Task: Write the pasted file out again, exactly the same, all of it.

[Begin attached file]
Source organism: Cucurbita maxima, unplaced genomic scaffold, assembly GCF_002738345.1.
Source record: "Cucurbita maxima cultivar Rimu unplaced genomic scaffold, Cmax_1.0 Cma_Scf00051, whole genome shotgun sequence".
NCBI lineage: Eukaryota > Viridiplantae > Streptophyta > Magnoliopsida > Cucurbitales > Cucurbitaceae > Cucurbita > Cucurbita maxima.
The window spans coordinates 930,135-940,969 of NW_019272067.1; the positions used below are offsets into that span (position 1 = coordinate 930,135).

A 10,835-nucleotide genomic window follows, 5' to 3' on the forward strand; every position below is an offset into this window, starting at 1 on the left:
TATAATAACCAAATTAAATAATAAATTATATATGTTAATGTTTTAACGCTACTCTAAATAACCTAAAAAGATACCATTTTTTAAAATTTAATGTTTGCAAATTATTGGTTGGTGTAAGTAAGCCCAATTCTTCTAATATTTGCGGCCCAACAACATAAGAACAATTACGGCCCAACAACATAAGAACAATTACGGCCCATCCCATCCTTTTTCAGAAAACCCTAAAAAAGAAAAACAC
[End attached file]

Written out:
Source organism: Cucurbita maxima, unplaced genomic scaffold, assembly GCF_002738345.1.
Source record: "Cucurbita maxima cultivar Rimu unplaced genomic scaffold, Cmax_1.0 Cma_Scf00051, whole genome shotgun sequence".
NCBI lineage: Eukaryota > Viridiplantae > Streptophyta > Magnoliopsida > Cucurbitales > Cucurbitaceae > Cucurbita > Cucurbita maxima.
The window spans coordinates 930,135-940,969 of NW_019272067.1; the positions used below are offsets into that span (position 1 = coordinate 930,135).

A 10,835-nucleotide genomic window follows, 5' to 3' on the forward strand; every position below is an offset into this window, starting at 1 on the left:
TATAATAACCAAATTAAATAATAAATTATATATGTTAATGTTTTAACGCTACTCTAAATAACCTAAAAAGATACCATTTTTTAAAATTTAATGTTTGCAAATTATTGGTTGGTGTAAGTAAGCCCAATTCTTCTAATATTTGCGGCCCAACAACATAAGAACAATTACGGCCCAACAACATAAGAACAATTACGGCCCATCCCATCCTTTTTCAGAAAACCCTAAAAAAGAAAAACAC